As travel restrictions begin to ease, the UK’s national reporting center for fraud and cybercrime is warning the British public to watch out for holiday fraud.
According to the latest public alert, holiday fraud has been a very lucrative business during the 2020-2021 financial year, inflicting losses of £2.2 million. Action Fraud says it had received 1,907 reports with an average loss of £1,242 per victim.
Although the agency notes a decrease of over 70% in reports from the previous fiscal year, the highly anticipated reopening of international travel is bound to attract the attention of fraudsters and cybercriminals
“We are all more eager than ever to go on a holiday and relax with family and friends, following the coronavirus pandemic,” said Pauline Smith, the Head of Action Fraud. “However, criminals will stop at nothing when it comes to defrauding innocent people out of a well-deserved break and their hard-earned cash.”
The agency’s report reveals that 56% of accounts were linked to booking airline tickets online and just 29% to holiday accommodation. However, nearly a third of victims said they were approached successfully by individuals or had responded to an online advertisement on social media platforms.
“Criminals are increasingly using more sophisticated ways to trick their victims, which is why it’s important that we all do our research when booking a holiday and making travel arrangements,” Smith added. “Regardless of whether you’re planning on travelling abroad, or going on a domestic holiday this year, remember, if a deal sounds too good to be true, it probably is.”
Facebook seems to be the online platform where victims were most commonly duped, as stated in 62% of the reports. Online booking platforms such as Booking.com and Airbnb were mentioned by nearly 10% of victims.
“Online booking platforms act as a platform for third parties to advertise accommodation,” Action Fraud explains. “Whilst many accommodation providers who make use of online booking platforms are legitimate, some criminals will use these platforms to defraud victims by advertising bogus accommodation.”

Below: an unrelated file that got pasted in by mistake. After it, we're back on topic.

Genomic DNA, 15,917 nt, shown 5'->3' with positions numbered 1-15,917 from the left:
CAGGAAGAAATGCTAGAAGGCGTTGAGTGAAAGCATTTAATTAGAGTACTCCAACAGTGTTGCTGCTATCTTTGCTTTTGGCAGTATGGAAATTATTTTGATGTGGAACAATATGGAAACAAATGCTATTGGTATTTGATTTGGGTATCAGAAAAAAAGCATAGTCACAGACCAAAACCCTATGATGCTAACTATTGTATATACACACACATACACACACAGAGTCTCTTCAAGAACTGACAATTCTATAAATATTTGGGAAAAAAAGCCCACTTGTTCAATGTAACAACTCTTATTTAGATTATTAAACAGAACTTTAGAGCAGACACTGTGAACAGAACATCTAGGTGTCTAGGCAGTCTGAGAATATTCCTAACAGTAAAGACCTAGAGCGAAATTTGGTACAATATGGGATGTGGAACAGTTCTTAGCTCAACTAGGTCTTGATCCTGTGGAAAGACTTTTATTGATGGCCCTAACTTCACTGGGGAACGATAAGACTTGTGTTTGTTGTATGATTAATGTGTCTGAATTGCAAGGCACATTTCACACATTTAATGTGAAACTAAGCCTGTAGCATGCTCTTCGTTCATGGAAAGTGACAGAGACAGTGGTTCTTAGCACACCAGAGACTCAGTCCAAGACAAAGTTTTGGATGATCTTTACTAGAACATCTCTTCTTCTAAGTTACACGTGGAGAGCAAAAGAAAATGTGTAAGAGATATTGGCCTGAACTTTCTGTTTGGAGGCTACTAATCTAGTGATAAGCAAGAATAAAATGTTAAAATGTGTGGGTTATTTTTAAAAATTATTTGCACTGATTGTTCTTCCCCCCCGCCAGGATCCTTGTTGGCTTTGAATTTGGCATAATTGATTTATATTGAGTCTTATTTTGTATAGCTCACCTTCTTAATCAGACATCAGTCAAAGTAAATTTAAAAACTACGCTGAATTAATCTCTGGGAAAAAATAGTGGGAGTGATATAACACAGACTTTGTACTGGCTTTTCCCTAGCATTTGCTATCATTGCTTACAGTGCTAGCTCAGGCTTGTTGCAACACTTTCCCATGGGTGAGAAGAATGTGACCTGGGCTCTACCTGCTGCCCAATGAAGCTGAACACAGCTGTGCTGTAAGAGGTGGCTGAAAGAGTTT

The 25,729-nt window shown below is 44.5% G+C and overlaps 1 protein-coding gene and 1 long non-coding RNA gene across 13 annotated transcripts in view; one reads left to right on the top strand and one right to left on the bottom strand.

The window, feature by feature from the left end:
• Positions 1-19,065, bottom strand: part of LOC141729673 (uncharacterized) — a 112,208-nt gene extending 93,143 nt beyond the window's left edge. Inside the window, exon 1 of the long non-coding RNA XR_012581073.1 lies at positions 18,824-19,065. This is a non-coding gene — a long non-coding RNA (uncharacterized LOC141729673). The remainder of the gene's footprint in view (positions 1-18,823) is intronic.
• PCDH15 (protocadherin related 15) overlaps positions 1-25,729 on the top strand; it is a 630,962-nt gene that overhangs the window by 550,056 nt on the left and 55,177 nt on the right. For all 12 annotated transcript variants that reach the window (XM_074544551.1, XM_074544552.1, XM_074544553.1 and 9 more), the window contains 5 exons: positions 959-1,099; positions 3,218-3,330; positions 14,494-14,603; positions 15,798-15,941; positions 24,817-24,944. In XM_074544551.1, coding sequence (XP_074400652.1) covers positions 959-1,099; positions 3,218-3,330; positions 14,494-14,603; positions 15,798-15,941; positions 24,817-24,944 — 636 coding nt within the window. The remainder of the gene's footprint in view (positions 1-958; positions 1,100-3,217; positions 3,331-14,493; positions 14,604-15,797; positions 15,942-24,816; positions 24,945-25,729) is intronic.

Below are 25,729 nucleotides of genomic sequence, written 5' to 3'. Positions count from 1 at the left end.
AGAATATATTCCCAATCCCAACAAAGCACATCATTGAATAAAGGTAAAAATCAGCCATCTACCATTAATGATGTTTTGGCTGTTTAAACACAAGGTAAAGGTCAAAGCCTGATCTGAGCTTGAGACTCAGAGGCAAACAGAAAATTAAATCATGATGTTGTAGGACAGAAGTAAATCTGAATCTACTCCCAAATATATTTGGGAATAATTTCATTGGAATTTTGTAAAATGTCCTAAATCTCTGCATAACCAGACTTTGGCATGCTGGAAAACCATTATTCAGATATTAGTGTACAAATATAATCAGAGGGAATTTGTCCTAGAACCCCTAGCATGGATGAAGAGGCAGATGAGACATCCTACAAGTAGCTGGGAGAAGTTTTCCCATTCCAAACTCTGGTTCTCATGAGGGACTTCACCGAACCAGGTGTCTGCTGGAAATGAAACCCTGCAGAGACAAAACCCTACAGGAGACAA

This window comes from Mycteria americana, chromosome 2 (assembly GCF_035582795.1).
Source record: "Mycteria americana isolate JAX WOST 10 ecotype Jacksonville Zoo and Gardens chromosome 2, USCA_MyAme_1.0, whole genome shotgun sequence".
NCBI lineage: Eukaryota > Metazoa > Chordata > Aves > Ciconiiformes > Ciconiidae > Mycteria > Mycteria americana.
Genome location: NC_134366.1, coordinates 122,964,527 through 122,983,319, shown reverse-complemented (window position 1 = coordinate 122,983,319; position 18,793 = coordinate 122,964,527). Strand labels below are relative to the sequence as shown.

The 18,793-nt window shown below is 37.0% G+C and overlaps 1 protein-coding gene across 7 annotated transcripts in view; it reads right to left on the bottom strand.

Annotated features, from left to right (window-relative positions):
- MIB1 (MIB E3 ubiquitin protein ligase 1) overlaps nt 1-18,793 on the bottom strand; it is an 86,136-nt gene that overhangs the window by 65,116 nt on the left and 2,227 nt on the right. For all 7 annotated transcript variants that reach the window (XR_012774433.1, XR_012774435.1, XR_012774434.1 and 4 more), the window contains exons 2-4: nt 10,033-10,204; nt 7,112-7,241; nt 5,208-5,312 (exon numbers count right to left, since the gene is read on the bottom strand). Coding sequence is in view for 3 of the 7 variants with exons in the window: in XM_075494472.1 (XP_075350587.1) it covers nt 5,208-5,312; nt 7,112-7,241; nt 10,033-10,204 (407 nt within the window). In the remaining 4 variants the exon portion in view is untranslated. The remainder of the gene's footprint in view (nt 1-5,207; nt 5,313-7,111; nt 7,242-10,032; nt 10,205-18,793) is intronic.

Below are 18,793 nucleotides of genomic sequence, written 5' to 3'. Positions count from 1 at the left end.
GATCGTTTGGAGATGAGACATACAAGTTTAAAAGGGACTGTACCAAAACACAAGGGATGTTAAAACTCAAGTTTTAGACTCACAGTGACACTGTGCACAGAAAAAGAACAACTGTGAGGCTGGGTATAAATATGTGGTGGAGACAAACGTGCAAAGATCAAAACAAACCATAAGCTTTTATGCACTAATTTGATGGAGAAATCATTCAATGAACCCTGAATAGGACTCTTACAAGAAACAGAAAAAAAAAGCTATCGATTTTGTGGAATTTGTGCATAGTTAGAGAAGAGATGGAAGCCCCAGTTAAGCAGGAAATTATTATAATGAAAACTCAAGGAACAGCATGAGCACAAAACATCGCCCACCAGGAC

Around 7% fell victim to bogus offers on fake websites that impersonate legitimate travel agencies, including holiday accommodation platforms, airline ticket websites and comparison websites.
Unfortunately, some victims only learn of the scam on the day of travel, as they could not check in at the airport.
Avoid holiday fraud this year
You can stay safe and avoid becoming another holiday fraud victim by following these simple steps:
- Research before purchasing from an unknown company – if the company you’re thinking about buying a holiday or flight from is not legitimate, you might find consumer reports, reviews and warnings online
- Check the logo and domain name of the company website – sadly, many fake websites use the logo and a spoofed version of the website of a legitimate business. The best way to avoid becoming a victim is to not click on the links provided via ads on social media platforms. Use the search bar in your browser to manually enter the website you want to visit instead.
- Pay with a credit card whenever possible and immediately reassess your choices if asked to pay via wire transfer into a private individual’s bank account.
- Diligently study your invoices, terms and conditions and receipts.
- Trust your instinct and dismiss any too-good-to-be-true deals, as they are the first sign of fraud.